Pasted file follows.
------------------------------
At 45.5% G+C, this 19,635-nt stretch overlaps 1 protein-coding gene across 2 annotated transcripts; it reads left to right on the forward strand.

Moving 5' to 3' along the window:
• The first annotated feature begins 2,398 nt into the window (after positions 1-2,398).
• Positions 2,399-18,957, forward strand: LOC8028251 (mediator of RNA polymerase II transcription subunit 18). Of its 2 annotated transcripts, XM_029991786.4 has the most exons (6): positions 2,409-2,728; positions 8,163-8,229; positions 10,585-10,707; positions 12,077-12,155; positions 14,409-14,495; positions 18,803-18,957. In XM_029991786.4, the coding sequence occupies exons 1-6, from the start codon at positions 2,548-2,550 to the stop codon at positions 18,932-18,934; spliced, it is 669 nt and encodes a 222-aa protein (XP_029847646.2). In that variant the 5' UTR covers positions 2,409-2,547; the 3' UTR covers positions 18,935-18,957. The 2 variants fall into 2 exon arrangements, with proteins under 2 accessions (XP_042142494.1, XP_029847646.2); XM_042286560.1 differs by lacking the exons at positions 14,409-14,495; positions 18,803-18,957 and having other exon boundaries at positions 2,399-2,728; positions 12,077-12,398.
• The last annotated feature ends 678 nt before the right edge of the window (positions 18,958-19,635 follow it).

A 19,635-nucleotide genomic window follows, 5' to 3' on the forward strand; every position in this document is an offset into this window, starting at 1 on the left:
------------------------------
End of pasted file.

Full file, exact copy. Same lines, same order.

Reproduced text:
At 45.5% G+C, this 19,635-nt stretch overlaps 1 protein-coding gene across 2 annotated transcripts; it reads left to right on the forward strand.

Moving 5' to 3' along the window:
• The first annotated feature begins 2,398 nt into the window (after positions 1-2,398).
• Positions 2,399-18,957, forward strand: LOC8028251 (mediator of RNA polymerase II transcription subunit 18). Of its 2 annotated transcripts, XM_029991786.4 has the most exons (6): positions 2,409-2,728; positions 8,163-8,229; positions 10,585-10,707; positions 12,077-12,155; positions 14,409-14,495; positions 18,803-18,957. In XM_029991786.4, the coding sequence occupies exons 1-6, from the start codon at positions 2,548-2,550 to the stop codon at positions 18,932-18,934; spliced, it is 669 nt and encodes a 222-aa protein (XP_029847646.2). In that variant the 5' UTR covers positions 2,409-2,547; the 3' UTR covers positions 18,935-18,957. The 2 variants fall into 2 exon arrangements, with proteins under 2 accessions (XP_042142494.1, XP_029847646.2); XM_042286560.1 differs by lacking the exons at positions 14,409-14,495; positions 18,803-18,957 and having other exon boundaries at positions 2,399-2,728; positions 12,077-12,398.
• The last annotated feature ends 678 nt before the right edge of the window (positions 18,958-19,635 follow it).

A 19,635-nucleotide genomic window follows, 5' to 3' on the forward strand; every position in this document is an offset into this window, starting at 1 on the left: